Mostransky said he doesn't usually give out his cell phone numbers to his students unless he felt they needed it. With Rhodes, Mostranksy said he could talk to him about anything, including real life situations.
The last time he spoke with Rhodes was at the Teen Poetry Slam on Friday, April 29, where they spoke for 20 minutes. Mostransky said Rhodes had never performed at one of the slams, even though he had tried to get him involved. He knew Rhodes had the ability to perform after a poem he did on gun violence that was featured on Jamz 96.3. He even performed it at South Colonie's Martin Luther King Jr.'s Speech Dedication, which many students recalled as one of the most memorable.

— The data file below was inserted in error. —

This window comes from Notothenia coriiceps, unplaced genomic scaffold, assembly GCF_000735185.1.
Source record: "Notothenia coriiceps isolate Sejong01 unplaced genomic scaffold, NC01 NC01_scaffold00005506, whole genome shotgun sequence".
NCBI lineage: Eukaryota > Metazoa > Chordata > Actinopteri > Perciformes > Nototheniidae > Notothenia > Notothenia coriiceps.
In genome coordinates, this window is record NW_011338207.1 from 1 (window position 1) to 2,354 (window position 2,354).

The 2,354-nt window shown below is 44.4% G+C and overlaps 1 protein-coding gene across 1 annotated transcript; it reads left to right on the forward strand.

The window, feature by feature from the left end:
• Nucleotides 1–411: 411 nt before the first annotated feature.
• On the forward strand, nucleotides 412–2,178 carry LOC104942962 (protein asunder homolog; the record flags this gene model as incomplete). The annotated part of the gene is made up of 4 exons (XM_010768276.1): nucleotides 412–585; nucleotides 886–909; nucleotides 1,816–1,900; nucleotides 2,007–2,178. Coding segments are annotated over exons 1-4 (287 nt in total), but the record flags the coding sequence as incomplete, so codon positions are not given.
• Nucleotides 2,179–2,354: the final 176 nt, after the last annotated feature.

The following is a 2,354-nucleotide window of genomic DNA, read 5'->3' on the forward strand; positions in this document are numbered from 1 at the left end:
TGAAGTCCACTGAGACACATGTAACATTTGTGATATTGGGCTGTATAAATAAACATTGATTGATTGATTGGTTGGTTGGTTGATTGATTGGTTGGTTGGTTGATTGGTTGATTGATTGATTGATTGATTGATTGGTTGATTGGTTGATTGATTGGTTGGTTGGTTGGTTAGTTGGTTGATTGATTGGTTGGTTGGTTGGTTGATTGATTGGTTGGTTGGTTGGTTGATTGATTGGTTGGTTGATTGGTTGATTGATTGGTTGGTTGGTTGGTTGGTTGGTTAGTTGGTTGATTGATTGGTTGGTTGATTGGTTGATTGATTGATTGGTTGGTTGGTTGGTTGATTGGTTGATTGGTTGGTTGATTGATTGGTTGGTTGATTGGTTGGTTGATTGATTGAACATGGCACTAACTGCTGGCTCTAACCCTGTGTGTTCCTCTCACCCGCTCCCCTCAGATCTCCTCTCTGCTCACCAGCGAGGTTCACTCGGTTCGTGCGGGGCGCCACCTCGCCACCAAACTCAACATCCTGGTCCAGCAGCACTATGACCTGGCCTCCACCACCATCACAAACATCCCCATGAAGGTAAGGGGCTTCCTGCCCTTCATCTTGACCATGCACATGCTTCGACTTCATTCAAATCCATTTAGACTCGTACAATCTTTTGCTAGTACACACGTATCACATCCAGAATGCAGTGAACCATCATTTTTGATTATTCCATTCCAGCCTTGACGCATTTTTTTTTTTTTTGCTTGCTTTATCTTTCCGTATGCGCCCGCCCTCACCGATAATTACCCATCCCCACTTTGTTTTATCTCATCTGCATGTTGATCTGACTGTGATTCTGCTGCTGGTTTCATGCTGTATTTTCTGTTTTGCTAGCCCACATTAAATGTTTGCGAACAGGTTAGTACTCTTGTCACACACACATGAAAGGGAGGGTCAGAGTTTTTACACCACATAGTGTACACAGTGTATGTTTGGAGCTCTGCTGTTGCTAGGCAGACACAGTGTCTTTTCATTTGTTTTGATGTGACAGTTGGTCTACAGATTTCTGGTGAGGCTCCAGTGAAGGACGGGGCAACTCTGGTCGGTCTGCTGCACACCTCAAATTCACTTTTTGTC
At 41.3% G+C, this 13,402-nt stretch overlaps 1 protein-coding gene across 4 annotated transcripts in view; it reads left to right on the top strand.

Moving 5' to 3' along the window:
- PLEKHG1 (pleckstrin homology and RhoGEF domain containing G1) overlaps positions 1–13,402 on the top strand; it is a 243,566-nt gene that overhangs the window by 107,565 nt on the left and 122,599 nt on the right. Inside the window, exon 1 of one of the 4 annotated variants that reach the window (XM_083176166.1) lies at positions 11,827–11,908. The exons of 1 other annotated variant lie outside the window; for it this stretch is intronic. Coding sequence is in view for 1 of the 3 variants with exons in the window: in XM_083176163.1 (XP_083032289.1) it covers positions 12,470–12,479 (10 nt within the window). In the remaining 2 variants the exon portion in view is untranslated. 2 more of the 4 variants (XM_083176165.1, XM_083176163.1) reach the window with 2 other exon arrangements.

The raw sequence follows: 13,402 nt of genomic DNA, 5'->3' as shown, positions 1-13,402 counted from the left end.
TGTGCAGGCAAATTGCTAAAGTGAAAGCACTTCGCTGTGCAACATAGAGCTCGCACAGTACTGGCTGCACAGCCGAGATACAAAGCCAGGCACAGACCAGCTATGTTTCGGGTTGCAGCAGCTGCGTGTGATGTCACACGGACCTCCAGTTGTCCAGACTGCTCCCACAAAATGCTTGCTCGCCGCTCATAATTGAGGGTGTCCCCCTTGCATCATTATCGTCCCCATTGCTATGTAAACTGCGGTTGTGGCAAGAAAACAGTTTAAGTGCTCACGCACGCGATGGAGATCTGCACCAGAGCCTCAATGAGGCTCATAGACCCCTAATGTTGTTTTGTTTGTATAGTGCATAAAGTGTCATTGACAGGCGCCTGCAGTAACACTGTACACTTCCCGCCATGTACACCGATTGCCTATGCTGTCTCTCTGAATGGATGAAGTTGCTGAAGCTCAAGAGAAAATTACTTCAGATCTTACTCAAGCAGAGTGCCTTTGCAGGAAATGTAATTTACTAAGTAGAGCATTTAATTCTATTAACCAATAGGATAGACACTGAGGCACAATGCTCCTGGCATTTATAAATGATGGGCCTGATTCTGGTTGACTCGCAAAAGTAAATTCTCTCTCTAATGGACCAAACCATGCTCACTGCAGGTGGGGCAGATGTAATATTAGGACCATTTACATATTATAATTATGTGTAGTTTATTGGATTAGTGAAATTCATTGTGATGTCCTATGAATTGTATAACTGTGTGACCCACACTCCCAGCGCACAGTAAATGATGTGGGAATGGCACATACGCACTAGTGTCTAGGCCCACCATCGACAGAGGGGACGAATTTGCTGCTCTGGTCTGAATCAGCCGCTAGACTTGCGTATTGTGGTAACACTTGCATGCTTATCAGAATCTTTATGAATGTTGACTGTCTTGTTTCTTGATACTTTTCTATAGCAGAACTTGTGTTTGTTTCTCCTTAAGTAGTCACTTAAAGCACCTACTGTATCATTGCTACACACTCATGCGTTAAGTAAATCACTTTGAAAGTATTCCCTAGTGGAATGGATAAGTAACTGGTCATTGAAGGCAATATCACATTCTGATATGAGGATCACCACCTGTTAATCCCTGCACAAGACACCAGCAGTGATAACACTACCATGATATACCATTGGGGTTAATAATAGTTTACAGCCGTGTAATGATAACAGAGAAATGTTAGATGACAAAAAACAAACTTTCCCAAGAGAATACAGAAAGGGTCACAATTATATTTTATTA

But after attending the poetry slam that evening, Rhodes asked if he could do it next year.
"Here I am thinking I'm going to get a text from him in a couple of days," he said. "While he was there at the poetry slam, he said to me, 'I didn't know it was like this. I'm going to do it next year' and then we hugged. I think the important thing now is that Tyler just doesn't become a blurb on the 5 o'clock news and gone in two weeks."
Mostransky said he is now going to make sure the clubs he supervises will be dedicated to the memory of Rhodes and hopefully embody what he stood for.
A close friend of Rhodes', Tiffany Alderman, a freshman at Colonie Central High School, wore a rosary that Rhodes had on him the evening of the poetry slam. She said she saw it on a table and she decided to take it, for fear something would happen. When she found out Rhodes had died on Saturday, April 30, she was in disbelief.